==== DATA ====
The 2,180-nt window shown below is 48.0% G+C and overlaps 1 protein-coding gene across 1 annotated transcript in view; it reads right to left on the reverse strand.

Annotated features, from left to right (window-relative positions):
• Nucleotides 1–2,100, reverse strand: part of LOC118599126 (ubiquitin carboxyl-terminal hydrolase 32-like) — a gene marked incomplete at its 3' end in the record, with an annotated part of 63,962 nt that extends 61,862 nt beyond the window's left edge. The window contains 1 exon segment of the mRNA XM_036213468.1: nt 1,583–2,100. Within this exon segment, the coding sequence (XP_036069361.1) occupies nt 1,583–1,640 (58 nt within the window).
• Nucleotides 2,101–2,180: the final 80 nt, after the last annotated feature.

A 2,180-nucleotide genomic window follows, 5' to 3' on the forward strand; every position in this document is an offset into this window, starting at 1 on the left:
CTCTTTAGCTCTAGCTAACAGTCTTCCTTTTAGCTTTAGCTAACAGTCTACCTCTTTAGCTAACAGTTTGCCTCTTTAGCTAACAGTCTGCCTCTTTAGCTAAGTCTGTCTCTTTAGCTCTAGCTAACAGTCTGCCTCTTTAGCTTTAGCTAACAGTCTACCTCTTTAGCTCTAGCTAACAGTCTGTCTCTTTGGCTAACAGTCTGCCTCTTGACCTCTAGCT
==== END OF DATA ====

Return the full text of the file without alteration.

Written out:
The 2,180-nt window shown below is 48.0% G+C and overlaps 1 protein-coding gene across 1 annotated transcript in view; it reads right to left on the reverse strand.

Annotated features, from left to right (window-relative positions):
• Nucleotides 1–2,100, reverse strand: part of LOC118599126 (ubiquitin carboxyl-terminal hydrolase 32-like) — a gene marked incomplete at its 3' end in the record, with an annotated part of 63,962 nt that extends 61,862 nt beyond the window's left edge. The window contains 1 exon segment of the mRNA XM_036213468.1: nt 1,583–2,100. Within this exon segment, the coding sequence (XP_036069361.1) occupies nt 1,583–1,640 (58 nt within the window).
• Nucleotides 2,101–2,180: the final 80 nt, after the last annotated feature.

A 2,180-nucleotide genomic window follows, 5' to 3' on the forward strand; every position in this document is an offset into this window, starting at 1 on the left:
CTCTTTAGCTCTAGCTAACAGTCTTCCTTTTAGCTTTAGCTAACAGTCTACCTCTTTAGCTAACAGTTTGCCTCTTTAGCTAACAGTCTGCCTCTTTAGCTAAGTCTGTCTCTTTAGCTCTAGCTAACAGTCTGCCTCTTTAGCTTTAGCTAACAGTCTACCTCTTTAGCTCTAGCTAACAGTCTGTCTCTTTGGCTAACAGTCTGCCTCTTGACCTCTAGCT